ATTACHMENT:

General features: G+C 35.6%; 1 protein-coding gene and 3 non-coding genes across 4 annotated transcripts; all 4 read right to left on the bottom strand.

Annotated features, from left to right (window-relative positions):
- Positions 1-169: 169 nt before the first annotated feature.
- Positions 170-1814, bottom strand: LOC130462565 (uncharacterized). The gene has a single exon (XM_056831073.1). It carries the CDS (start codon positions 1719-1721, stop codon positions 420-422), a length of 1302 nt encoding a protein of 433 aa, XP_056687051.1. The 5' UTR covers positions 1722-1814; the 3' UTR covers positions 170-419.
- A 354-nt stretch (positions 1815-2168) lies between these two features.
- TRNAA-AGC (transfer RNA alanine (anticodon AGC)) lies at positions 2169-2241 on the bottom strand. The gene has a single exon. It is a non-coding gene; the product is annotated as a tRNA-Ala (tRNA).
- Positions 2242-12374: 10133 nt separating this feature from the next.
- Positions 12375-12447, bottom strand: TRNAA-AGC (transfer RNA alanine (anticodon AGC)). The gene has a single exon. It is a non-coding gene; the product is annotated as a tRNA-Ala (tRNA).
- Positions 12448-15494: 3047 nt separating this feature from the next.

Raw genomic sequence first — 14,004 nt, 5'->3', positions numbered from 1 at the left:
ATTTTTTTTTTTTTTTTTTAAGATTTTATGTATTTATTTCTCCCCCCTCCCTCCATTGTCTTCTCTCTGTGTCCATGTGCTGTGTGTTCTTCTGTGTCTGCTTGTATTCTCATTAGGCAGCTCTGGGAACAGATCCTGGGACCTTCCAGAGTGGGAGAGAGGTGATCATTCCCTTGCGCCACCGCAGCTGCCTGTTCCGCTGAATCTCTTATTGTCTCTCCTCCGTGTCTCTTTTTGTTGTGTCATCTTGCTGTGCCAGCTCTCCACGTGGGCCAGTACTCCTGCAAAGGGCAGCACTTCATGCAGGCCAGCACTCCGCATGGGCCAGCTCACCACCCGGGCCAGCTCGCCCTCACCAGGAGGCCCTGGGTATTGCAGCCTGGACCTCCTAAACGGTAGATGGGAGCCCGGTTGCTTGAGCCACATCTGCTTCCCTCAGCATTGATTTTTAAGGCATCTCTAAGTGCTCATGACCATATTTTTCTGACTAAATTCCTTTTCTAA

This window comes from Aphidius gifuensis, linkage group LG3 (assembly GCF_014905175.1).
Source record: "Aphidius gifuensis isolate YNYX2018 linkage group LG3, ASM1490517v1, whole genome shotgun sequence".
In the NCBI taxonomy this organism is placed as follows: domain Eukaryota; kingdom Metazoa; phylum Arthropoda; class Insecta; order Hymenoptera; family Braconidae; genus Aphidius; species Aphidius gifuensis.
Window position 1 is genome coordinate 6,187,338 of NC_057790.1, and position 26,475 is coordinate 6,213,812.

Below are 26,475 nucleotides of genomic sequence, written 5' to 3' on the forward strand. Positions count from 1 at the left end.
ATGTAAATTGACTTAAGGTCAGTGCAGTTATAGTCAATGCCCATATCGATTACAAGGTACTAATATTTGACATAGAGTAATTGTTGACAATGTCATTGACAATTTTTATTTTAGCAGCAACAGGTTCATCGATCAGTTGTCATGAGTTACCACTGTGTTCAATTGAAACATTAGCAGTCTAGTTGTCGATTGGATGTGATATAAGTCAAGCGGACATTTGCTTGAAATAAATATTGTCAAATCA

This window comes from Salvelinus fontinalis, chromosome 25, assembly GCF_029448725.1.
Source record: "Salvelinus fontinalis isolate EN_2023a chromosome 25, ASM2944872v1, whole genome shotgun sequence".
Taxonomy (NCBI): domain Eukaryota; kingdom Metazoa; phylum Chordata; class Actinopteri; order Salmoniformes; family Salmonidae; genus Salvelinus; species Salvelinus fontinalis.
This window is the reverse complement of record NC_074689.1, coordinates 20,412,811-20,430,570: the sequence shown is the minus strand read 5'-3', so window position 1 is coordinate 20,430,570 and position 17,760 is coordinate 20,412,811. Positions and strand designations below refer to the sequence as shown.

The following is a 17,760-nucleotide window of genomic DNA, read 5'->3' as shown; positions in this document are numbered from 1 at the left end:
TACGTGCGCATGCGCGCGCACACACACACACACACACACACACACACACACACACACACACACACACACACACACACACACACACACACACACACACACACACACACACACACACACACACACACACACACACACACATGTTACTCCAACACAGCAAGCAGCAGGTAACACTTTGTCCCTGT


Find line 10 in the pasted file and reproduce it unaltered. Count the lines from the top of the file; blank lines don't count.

Raw genomic sequence first — 14,004 nt, 5'->3', positions numbered from 1 at the left: